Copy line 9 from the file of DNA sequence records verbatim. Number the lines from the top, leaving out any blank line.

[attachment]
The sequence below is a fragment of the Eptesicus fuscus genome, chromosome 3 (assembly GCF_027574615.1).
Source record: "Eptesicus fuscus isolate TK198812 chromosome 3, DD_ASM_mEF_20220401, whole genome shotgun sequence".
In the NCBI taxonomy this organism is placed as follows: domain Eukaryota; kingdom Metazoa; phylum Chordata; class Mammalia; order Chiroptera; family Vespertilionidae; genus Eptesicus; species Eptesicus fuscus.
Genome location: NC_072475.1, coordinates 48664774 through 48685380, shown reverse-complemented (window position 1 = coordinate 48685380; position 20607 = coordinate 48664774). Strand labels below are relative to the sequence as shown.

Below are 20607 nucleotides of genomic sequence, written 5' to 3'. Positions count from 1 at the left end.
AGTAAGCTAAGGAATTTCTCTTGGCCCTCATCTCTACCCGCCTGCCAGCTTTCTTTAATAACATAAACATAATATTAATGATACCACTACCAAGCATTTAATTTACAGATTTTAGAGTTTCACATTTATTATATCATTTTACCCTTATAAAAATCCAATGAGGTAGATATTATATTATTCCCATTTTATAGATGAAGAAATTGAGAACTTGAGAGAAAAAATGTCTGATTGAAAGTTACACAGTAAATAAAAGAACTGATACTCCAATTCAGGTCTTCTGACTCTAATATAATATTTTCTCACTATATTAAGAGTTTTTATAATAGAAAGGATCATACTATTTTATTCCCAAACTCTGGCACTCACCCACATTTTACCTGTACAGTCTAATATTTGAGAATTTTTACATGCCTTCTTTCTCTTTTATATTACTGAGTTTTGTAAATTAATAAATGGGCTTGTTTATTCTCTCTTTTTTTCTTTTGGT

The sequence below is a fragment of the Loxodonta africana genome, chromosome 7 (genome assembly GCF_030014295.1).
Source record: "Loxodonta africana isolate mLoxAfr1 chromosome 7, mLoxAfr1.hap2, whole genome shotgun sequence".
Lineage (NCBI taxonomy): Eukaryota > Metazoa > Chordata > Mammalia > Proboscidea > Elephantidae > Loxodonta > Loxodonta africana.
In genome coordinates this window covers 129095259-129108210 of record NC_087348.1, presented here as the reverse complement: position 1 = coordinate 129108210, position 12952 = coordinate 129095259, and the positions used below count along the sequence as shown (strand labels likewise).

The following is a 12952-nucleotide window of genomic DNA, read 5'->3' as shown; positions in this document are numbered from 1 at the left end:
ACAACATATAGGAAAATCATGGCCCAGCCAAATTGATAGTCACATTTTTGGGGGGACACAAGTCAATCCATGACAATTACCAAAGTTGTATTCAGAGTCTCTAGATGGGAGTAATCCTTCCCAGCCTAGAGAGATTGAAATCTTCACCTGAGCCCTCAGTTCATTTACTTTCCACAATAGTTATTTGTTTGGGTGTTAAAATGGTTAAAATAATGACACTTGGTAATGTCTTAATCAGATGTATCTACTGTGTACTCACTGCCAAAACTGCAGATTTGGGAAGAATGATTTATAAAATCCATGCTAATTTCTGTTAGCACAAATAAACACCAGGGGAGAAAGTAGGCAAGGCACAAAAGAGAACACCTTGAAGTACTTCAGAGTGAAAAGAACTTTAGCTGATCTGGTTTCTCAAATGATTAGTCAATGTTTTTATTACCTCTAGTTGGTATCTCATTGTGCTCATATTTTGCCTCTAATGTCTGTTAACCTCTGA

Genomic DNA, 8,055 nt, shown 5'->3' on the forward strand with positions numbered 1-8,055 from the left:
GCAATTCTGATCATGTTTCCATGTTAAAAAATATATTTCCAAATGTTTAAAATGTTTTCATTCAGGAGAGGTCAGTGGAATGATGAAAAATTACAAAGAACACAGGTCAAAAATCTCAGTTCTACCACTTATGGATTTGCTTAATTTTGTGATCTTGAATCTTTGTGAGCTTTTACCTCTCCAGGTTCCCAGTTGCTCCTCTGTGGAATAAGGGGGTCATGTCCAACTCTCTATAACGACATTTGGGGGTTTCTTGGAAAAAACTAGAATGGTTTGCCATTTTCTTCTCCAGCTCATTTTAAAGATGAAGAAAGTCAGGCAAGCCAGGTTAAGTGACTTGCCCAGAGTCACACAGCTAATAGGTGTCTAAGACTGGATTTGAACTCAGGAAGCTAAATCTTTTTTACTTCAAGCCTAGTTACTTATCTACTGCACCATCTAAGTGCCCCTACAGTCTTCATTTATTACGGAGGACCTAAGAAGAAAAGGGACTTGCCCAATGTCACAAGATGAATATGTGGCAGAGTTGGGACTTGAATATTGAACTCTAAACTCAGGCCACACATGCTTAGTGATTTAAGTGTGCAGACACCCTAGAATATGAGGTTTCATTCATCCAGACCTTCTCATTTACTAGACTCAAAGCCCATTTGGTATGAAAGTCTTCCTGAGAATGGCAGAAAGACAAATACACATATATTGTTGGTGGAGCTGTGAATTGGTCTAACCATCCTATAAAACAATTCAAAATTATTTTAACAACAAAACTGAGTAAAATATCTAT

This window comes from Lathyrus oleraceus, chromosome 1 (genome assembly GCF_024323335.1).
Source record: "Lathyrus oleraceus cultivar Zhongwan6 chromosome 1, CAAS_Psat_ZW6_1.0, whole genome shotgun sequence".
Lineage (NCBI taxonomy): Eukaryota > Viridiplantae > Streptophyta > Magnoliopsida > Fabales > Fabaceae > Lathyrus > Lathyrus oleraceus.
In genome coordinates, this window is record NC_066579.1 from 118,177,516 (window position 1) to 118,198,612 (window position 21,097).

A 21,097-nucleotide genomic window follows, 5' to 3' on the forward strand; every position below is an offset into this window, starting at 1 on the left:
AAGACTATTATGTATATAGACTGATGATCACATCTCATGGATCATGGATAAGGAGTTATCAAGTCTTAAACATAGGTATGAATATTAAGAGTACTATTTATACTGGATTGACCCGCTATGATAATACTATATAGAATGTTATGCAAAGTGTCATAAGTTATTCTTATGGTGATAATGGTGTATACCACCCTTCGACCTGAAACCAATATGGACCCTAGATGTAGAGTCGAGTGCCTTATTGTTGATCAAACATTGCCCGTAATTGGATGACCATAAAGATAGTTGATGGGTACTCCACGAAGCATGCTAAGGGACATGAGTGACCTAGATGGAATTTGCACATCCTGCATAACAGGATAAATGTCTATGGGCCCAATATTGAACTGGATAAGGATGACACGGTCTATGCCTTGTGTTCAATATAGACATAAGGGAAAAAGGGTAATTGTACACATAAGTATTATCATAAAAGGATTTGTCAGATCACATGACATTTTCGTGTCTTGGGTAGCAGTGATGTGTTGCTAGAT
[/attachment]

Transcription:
Lineage (NCBI taxonomy): Eukaryota > Metazoa > Chordata > Mammalia > Proboscidea > Elephantidae > Loxodonta > Loxodonta africana.